Shropshire’s F word Marie Kreft, Bradt Guide author | Posted: 02 February 2016
Ludlow Spring Food Festival

Maybe it’s due to the county’s rural farming heritage: Shropshire’s calendar is illuminated with festivals and fairs, celebrating everything from apples, flowers, steam machinery and ale to sweet peas, coracles and storytelling.

THE LUDLOW FOOD FESTIVAL
Established in 1995, the Ludlow Food Festival in September was the UK’s first food festival and is still perhaps the most famous. It was originally set up in response to the building of a supermarket on the outskirts of town, understandably taken as a threat to Ludlow’s independent shops and producers. The festival is centred on the grounds of Ludlow Castle where revellers can sample treats and enjoy more substantial dishes from producers, restaurants, farms and smallholdings from the region, listen to live music and watch demonstrations from celebrated chefs. Trails take visitors into shops and pubs around Ludlow, in search of the best sausages, artisan bread and real ale. An offshoot of the September celebration, the Spring Festival in May is described accurately as a ‘beer festival but better’. It runs in tandem with the former Marches Transport Festival, ensuring a brilliant display of vintage and classic cars in the castle grounds.

Green Man Festival, Clun

GREEN MAN FESTIVAL, CLUN
The May Day weekend is when the Green Man Festival comes to Clun. This three-day celebration reaches its climax at noon on bank holiday Monday with a fight on the packhorse bridge between the Green Man and the Frost Queen. Legend has it that if the Frost Queen triumphs, there will be no summer in the Clun Valley. If the Green Man wins, he and his May Queen will proceed to the castle grounds where a May fair awaits, with craft stalls, games, music and dancing. It’s an uplifting springtime celebration and my favourite day of the year to be in Clun. Another good time to visit is during the Clun Valley Beer Festival in October when a bus usually runs between participating pubs.

Arbor Day, Aston on Clun

ARBOR DAY, ASTON ON CLUN
You’ll know you’re in Aston on Clun – three miles west of Craven Arms – when you see a tree flanked with larch poles and decorated with flags and bunting. This bedecked black poplar is the village’s arbor tree. The custom of tree dressing is ancient, bound up with the worship of Brigit, the Celtic goddess of fertility, whose shrine was a tree. In 1660 King Charles II, a man with every reason to show gratitude to trees, marked his return to the throne by proclaiming 29 May a tree-dressing holiday, known as Oak Apple Day or Arbor Day. The custom was already dying in England in the following century, although not in Aston on Clun. On 29 May 1786, a local landowner named Squire John Marston brought home his new bride, Mary Carter, where she caught sight of the village poplar dressed with flags. So delighted was Mary by the custom that she took steps to preserve it, paying for the tree dressing every year. Her successors continued with the tradition until 1954 when the tree was entrusted to Hopesay Parish Council. The old tree blew down during a storm in 1995, but the current tree was taken from a cutting of the original in 1975. Aston on Clun is thought to be the only village in Britain where Arbor Day is still celebrated: visit on the last Sunday in May to find a pageant commemorating John and Mary’s wedding, a fete on the Arbor Field, Morris dancing and a tug of war.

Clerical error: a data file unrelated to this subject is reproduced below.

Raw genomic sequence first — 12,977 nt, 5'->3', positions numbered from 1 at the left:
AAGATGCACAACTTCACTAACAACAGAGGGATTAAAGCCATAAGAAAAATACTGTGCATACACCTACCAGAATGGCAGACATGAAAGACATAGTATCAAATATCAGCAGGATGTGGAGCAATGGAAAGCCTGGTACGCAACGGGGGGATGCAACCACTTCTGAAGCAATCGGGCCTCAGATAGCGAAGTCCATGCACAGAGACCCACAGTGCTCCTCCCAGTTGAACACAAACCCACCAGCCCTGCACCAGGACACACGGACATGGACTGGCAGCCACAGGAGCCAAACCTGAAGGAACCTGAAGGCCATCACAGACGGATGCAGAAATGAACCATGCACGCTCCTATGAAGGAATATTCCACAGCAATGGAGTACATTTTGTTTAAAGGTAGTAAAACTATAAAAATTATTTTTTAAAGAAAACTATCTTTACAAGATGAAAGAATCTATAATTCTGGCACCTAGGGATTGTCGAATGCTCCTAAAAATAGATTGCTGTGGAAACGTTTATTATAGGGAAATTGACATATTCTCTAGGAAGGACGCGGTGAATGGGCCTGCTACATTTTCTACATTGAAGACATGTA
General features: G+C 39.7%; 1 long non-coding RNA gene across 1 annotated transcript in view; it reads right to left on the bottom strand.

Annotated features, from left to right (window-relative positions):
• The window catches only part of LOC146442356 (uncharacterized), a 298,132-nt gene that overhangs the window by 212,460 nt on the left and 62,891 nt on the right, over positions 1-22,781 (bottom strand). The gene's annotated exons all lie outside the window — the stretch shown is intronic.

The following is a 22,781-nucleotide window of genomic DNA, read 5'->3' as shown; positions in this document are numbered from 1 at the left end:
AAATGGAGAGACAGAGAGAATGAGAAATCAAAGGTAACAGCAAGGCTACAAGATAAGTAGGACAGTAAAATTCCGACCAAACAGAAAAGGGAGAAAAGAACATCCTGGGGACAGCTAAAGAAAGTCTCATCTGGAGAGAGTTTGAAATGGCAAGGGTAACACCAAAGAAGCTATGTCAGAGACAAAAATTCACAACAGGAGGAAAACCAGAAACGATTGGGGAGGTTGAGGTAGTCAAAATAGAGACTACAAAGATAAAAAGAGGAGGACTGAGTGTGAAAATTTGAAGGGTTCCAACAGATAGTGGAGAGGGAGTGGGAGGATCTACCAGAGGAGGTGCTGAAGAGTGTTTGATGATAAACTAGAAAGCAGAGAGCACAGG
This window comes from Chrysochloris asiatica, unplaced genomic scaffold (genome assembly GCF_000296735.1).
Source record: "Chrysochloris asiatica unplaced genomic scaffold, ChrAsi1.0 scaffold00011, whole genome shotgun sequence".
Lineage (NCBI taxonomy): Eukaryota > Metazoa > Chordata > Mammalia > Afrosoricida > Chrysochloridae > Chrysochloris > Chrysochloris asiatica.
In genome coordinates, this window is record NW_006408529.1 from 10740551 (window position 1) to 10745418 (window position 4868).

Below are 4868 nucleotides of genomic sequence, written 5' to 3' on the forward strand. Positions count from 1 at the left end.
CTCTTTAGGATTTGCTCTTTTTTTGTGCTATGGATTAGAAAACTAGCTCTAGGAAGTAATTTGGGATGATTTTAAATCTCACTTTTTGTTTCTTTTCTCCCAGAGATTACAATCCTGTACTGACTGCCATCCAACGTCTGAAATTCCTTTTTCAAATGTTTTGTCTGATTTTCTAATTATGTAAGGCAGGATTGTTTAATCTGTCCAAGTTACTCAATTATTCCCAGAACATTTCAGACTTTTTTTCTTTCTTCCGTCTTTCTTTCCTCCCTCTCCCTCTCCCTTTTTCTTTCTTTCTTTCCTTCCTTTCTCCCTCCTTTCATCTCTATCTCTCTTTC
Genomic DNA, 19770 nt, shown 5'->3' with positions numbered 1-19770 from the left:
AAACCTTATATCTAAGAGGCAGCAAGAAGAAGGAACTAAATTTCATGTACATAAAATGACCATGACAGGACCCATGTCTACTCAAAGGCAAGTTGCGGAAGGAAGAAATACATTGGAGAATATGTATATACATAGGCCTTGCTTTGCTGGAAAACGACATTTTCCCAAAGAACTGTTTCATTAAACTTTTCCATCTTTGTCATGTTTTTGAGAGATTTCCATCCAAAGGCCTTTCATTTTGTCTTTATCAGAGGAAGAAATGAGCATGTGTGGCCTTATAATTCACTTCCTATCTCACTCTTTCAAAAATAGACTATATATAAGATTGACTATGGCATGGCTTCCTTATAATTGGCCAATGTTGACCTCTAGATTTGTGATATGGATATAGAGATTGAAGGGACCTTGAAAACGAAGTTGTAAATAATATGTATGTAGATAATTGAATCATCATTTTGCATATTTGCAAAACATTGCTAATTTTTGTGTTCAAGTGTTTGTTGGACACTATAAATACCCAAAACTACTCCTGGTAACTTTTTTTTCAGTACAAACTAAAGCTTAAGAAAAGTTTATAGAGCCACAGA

BISHOP’S CASTLE’S ANNUAL EVENTS
Bishop’s Castle’s annual calendar features an arts festival in February, packed with dancing, literary events, food demonstrations and knitting; a walking festival in May and (probably) the world’s only tandem triathlon in early July. Mid July sees another highlight: a beer festival, celebrating in particular the town’s two breweries and excellent real ale pubs.

This article has been extracted from the  Bradt Slow Travel Guide to Shropshire, which details other festivals in the county, and a whole host of things of interest to look out for while taking the Slow Lane through this fascinating border region, from unusual graves to Britain’s oldest working brewery, which is located in Bishop’s Castle.

Related Holidays & Further Information

Castles of the Shropshire Marches

Clun, Bishop’s Castle and Ludlow are all worth visiting whether it’s festival time or not, and you can do just that on our short walking break in Shropshire, which also takes in ancient hill forts and Stokesay Castle, arguably Britain’s finest fortified manor house.

More about our short walking break in Shropshire >

Bradt Travel Guides

In the same way that Inntravel holidays enable you to get under the skin of a place, Bradt’s Slow Travel series offers an in-depth look at the region in question, sharing insights into its history, traditions and places of interest, both well known and less so.

More about Bradt travel guides >


Comments
Blog post currently doesn't have any comments.
Leave comment




 Security code